The 2013 Red Sox were full of surprises. There's really no way a team can go from winning 69 games to winning the World Series without at least a few unexpected performances. The Red Sox got surprising contributions from guys like Shane Victorino, John Lackey, and Daniel Nava. Over all of those guys, though, the most extreme surprise had to be Koji Uehara, who not only excelled in a closer role that he was never supposed to hold down, but he also put together one of the best seasons a reliever has ever had. Uehara being an effective pitcher wasn't in and of itself surprising if you've paid attention to the rest of his career. He's always put up very good numbers. But this was the first time he did it as a contender's closer, and of course, he excelled to a degree that no one could have ever imagined. Heading into 2014, there's no question who the closer will be. However, people said the same thing last year about Joel Hanrahan and Andrew Bailey. You never know how healthy guys will be over a full season, especially 39 year olds coming off a career-high in innings. So, should the worst happen, who could be this year's Koji? Which seemingly minor presence has the potential to thrive when thrown into the spotlight?
Mujica is the obvious choice, though he may not really qualify because he has the 9th-inning experience that Koji lacked before last season. However, he was also a low-key free agent signing, and it seems like he hasn't really been a big focal point of this offseason among fans. The most encouraging parts of Mujica's game are his control and his consistency. Of course, these are two of the things that make Uehara great. The former Cardinals closer reinvented himself over the past three years, opting for more ground balls and less home runs despite a correlating dropoff in strikeouts. It has worked, though, as he's been remarkably consistent in the past three seasons, posting ERA+'s of 132, 132 and 131, respectively. The lack of strikeouts is less painful to someone like Mujica, too, because of his very good control. In his career, he has walked just 3.8 percent of opposing batters (league-average is around eight percent), a rate that has stayed entirely consistent over the last three years despite his change in approach. If something happens to Uehara, Mujica is likely next in line. And he has all the qualities to go on a great run.
Admittedly, Badenhop is probably the least likely man to take a Koji-like leap of anyone on this list. It's important to remember that in 2013, Uehara was behind Hanrahan, Bailey and Junichi Tazawa on the closer depth chart to start the year. Stranger things have happened. Badenhop is the very definition of an underappreciated acquisition, as he cost very little via trade, and has a track record of tremendous consistency. He won't wow anybody with his stuff, with just a shade over six strikeouts per nine innings the last two years, but he keeps the ball low and in the zone. Since there are so many guys ahead of him on the depth chart to start the year, Badenhop would probably need a few months of productivity before being handed a high-leverage job. After that, he's the type of pitcher who will grow on you the more he comes in, and he has the tools to put together a career-year out of nowhere if the team called on him to do so.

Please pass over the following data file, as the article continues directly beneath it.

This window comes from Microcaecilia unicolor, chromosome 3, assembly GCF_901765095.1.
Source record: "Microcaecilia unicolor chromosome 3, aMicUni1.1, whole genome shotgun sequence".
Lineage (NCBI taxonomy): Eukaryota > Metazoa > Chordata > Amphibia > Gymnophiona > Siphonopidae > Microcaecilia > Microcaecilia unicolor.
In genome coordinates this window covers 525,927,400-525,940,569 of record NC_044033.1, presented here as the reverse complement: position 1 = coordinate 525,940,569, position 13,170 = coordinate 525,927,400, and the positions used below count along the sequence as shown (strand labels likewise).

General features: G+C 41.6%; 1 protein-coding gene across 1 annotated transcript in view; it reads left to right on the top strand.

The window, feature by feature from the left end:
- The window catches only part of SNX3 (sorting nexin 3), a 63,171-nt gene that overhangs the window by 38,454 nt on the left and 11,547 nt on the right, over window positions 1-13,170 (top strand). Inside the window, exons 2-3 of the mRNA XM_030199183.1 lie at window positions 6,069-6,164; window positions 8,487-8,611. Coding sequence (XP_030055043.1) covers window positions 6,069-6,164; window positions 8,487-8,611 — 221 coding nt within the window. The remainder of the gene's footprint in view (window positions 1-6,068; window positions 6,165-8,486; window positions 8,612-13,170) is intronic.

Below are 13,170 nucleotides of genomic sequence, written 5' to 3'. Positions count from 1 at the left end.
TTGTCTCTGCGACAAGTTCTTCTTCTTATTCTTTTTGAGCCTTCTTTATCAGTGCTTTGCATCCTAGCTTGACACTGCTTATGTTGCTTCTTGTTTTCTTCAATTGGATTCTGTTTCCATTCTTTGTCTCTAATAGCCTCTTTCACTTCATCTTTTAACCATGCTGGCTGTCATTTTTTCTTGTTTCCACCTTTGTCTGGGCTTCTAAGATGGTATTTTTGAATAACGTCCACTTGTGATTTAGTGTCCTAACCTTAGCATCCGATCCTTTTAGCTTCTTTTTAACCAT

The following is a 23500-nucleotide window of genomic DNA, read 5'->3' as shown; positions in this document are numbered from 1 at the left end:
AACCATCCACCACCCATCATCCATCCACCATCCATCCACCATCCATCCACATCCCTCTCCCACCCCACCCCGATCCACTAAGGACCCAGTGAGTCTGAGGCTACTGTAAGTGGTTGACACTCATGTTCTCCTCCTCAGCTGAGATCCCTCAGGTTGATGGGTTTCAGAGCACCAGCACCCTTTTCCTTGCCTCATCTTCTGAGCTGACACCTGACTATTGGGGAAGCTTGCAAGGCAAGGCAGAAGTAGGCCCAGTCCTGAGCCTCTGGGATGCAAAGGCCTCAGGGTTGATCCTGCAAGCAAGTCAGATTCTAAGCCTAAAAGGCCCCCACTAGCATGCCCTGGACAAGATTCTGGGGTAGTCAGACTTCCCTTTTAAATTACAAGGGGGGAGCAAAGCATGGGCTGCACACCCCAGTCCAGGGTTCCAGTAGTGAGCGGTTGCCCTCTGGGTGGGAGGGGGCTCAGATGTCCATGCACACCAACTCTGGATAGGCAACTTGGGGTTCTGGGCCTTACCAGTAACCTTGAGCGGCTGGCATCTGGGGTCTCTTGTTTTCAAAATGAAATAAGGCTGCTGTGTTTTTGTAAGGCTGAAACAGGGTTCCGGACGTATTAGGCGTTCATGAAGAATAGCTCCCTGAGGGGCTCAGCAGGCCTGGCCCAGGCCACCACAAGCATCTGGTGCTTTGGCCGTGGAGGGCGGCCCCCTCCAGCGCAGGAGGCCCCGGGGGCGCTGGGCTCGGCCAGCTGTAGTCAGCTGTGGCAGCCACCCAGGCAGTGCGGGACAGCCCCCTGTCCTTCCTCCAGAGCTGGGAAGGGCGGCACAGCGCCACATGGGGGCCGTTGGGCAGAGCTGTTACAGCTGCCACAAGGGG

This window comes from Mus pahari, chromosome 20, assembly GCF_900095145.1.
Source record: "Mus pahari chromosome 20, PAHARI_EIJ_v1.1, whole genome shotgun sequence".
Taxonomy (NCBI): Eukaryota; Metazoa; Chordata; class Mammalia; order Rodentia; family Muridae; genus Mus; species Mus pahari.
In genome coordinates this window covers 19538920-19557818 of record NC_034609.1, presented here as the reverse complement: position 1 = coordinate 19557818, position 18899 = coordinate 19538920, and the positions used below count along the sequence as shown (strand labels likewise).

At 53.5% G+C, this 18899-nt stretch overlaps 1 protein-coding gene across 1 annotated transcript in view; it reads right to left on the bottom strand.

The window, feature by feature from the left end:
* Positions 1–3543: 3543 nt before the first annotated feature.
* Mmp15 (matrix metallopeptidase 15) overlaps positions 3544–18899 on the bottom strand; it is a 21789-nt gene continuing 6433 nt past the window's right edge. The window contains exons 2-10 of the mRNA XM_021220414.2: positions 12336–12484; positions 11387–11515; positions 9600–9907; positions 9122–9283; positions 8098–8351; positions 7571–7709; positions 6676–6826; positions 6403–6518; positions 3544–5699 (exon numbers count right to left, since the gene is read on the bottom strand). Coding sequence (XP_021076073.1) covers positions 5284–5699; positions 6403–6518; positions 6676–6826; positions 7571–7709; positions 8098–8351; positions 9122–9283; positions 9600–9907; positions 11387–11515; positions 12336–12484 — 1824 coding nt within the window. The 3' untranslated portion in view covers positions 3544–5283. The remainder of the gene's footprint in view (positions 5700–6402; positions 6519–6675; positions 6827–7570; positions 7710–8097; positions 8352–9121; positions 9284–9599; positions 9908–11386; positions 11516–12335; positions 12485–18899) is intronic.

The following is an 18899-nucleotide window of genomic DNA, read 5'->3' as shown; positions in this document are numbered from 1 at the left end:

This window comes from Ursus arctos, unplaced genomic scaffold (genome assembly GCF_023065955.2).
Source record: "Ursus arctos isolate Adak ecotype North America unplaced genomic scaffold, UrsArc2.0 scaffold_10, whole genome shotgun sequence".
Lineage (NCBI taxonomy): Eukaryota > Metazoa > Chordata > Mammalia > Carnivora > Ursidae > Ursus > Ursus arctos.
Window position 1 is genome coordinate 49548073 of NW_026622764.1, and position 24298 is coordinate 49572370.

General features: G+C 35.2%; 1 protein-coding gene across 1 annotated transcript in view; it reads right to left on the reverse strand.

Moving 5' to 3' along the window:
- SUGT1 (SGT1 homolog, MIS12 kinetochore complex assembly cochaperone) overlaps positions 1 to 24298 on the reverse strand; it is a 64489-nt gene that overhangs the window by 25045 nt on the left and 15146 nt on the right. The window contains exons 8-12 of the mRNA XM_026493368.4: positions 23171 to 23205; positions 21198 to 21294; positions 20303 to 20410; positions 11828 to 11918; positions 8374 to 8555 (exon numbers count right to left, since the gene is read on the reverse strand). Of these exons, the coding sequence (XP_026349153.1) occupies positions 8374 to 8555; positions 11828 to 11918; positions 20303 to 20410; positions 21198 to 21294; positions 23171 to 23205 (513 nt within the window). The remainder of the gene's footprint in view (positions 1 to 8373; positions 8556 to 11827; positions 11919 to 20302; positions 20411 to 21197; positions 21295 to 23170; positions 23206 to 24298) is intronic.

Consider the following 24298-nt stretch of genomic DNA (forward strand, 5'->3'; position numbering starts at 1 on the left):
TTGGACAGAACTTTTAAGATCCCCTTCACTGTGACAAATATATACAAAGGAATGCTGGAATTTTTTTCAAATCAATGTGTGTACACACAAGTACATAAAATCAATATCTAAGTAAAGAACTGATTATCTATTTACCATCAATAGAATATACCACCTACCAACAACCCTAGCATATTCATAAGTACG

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One could make the case that Tazawa was Koji before Koji, just without the competitive team or the closer role. The now-27 year old was one of the very few bright spots of the 2012 season, but he burst onto the scene in a big way. After looking like he'd likely be a AAAA starting pitcher, he came up midway through that awful season and dominated, putting up a 1.43 ERA (296 ERA+!) and a 45/5 K/BB ratio in 44 innings. He allowed a bit more hard contact in 2013, which caused some regression in his run prevention numbers, but his K/BB ratio remained superb. Of course, that's also Uehara's bread and butter - and Mujica's for that matter. For Tazawa, limiting those extra base hits are crucial. If he can allow contact more similarly to how he did two years ago, he would have to be the odds-on favorite to have a Koji-like breakout, given his strikeout stuff and impressive control.
Rubby De La Rosa
The 2014 season is a truly pivotal one for De La Rosa's career. He's always had the stuff to excel as a big-league pitcher, probably as a starter. Unfortunately, Tommy John surgery in 2011 derailed his quick progression through the minors. Last season was his first full season back from the injury, and while he showed flashes, the command was never really there and he ultimately struggled throughout the year. Now, with the team loaded with starting pitching prospects in the high-minors, there's a decent chance De La Rosa winds up in the bullpen, where his stuff-to-command ratio will probably play better. By all accounts, he is healthier coming into this season than he was last season, and he has spent the winter working out with some dude named Pedro Martinez. It's tough to put very high expectations on De La Rosa's shoulders this year due to his lack of MLB experience. However, he does have the stuff and the pedigree to earn his way onto the roster, and eventually serve a very important role in the bullpen.
The Red Sox have what looks like it should be a stacked bullpen coming into 2014, headed by Koji Uehara. If something happens to their closer, they have a few other low-key guys who could burst onto the scene and truly make a name for themselves. If I had to rank the four pitchers mentioned above from most likely to least likely to pull a Koji, it'd go Tazawa, Mujica, De La Rosa, and Badenhop.